By Barry Anderson
The versatile, classically-trained actor and performer Michael Beach has accumulated a great body of work from award-winning movies to critically-acclaimed TV shows, but for some reason, the super-talented actor has a knack for playing characters people love to hate.
Beach first came to prominence as the charismatically unfaithful husband in Terry McMillan’s adapted novel, Waiting to Exhale (1995), and on the hit medical drama, ER (NBC, 1994-2009), playing a man who infects his ex-wife (Gloria Reuben) with HIV.
Later in his career, he played the cheating husband in the beloved feature film, Soul Food (1997). He continues to act in both movies and TV like on the long-running NBC drama Third Watch and the award-winning movie, If Beale Street Could Talk.
One of his latest project, Truth Be Told, is part of Apple TV+’s new string of original programming, with executive producer and star Octavia Spencer portraying Poppy Parnell, a true-crime investigative reporter and podcaster drawn to reexamine a case she played a pivotal role in years ago.
This comes after a successful run on the hit TV series, The 100, where Michael, once again, played a bad guy, Pike.
“That was one of the more enjoyable characters I’ve played,” explains Beach to BCR.com. “Because even though 99% of the fanbase see him as a bad guy — not just a bad guy, I think he’s the most hated character of that show, which is fine, I don’t mind — I have a lot of empathy for Pike and what he’s been through.
I’ve been hated on social media but I don’t put much stock in it; I don’t argue with people on social media and it’s not my job, it’s not up to me to determine how people feel about a character that I play.”
“I’m a pretty intense worker, but I love to have fun. Like I can’t just be intense like that all the time on the set.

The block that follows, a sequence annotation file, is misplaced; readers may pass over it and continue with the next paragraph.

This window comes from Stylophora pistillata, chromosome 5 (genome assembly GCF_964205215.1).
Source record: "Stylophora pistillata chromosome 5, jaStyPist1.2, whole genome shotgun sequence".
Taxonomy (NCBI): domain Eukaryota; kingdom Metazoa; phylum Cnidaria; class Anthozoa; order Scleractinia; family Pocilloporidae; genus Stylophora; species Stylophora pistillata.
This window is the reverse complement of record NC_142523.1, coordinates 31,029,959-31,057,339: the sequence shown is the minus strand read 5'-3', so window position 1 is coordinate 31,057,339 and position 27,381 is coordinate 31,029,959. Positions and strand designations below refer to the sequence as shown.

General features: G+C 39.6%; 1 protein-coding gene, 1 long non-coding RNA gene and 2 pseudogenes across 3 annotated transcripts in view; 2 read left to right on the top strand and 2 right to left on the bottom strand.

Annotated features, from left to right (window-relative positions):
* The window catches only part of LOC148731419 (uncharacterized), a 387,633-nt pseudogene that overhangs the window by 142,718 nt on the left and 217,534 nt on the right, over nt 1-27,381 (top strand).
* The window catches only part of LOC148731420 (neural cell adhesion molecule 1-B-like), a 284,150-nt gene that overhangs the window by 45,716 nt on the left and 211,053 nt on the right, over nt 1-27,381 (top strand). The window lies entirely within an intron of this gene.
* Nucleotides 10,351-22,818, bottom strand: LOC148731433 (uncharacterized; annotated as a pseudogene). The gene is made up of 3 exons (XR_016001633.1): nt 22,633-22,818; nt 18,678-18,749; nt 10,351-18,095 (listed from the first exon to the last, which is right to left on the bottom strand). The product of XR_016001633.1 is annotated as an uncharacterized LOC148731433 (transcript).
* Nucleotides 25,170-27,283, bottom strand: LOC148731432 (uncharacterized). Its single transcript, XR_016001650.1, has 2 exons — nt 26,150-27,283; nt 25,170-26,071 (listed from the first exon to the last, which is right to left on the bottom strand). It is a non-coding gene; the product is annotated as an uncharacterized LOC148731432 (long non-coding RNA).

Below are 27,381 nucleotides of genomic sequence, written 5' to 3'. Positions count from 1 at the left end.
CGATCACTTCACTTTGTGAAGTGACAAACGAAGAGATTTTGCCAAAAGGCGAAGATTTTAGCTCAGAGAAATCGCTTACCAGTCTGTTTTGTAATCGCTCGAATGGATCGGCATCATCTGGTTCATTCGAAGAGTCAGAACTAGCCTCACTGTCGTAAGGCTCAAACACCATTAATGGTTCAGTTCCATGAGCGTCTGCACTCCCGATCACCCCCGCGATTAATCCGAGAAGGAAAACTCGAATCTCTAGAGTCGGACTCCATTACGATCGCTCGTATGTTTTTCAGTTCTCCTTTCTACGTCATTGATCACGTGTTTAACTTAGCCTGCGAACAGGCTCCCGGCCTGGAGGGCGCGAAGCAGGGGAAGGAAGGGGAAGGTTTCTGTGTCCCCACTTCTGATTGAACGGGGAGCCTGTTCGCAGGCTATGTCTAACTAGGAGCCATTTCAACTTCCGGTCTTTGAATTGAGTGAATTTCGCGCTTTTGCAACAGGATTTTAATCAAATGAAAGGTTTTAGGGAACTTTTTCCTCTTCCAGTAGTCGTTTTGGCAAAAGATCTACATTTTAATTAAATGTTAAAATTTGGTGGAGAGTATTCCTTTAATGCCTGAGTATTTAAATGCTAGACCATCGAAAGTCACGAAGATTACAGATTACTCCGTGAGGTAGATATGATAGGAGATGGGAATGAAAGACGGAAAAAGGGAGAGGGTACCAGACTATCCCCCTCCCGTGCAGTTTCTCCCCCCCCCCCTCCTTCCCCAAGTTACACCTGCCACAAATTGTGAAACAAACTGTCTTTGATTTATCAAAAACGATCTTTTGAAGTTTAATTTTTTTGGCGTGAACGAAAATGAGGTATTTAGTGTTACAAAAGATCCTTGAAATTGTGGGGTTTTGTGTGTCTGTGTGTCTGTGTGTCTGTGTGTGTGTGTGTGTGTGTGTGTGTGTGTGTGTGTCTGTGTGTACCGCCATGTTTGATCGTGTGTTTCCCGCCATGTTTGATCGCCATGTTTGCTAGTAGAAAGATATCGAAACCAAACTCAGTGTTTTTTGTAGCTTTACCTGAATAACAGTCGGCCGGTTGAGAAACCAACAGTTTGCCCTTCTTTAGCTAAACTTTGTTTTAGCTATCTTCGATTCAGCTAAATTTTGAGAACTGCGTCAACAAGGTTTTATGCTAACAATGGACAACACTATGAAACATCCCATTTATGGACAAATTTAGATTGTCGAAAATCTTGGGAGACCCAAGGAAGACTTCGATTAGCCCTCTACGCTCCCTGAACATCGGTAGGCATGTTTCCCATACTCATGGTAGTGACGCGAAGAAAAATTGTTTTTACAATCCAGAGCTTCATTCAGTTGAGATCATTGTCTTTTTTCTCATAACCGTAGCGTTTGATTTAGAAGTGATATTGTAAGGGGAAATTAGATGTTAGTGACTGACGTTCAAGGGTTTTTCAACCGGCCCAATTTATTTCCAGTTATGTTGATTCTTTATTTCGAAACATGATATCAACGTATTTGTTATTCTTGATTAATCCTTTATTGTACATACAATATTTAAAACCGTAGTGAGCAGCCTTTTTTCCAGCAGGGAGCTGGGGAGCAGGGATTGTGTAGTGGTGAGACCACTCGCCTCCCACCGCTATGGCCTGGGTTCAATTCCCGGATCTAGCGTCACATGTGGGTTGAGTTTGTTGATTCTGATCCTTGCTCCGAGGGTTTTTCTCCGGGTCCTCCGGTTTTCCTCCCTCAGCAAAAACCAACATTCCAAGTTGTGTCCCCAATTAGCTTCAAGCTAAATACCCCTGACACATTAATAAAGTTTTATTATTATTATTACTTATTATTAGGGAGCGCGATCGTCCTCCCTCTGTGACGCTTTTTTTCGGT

So I really do love joking around and having a decent time in between scenes.”
“Obviously, if there are actors that don’t do that in-between takes, I don’t force my feelings on them.
I let them be wherever they need to be, and I stay away from them needing to go through whatever process they go to.”
On changing his body
One noticeable change about Michael is his chiseled body. Now, at age 57, he’s a self-proclaimed “gym-rat” and in the best shape of his life. His body even graced the pages of Men’s Fitness magazine.
“Two years ago at age 55, I was surprised to learn that @muscleandfitness was gonna put me on one of their pages.
I started reading bodybuilding magazines in the 70s and even though my interest has ebbed and flowed over the decades I was psyched to be in a fitness magazine.
I’m not specially trained or certified as a trainer and my knowledge is very limited about training and nutrition but I keep at it! I make strides forward and I make mistakes but I keep going.”
“Here in 2020 I just started my #newyears2021 resolution to be the fittest I’ve ever been by far! I know it’ll take serious dedication, consistency and a quality diet but I’m calling myself out here on IG to give myself that added incentive to be accountable for doing what needs to be done in order to get what I want!”
Another noteworthy performance for Beach was his character in the film, If Beale Street Could Talk. A role that concerned him because of one particular scene.
“Not just in today’s world and all that’s going on with the empowerment of women and the different kinds of abuse that have been going on in this business, for me to strike another woman on camera, and particularly for some of my past work in Waiting to Exhale, Soul Food, and even in E.R, I was concerned about how that would play.
Oddly enough, I haven’t heard anything concerning that for those particular reasons. I think people are really connecting to the horror of the scene.
It’s a movie about love, trying to understand what’s going on, people have an understanding of what Frank is going through and where he comes from.
What was said was so mean and disgusting. I felt that in the room. Aunjanue Ellis was just fantastic in that scene.”
“I just want to do a variety of things and sometimes it’s hard as a journeyman actor as I am.
A lot of times you play very similar roles because that’s what they want to see you do.”
“I’ve played a lot of good guys and bad guys. I’m always hoping I can do something beyond what I’ve done before.”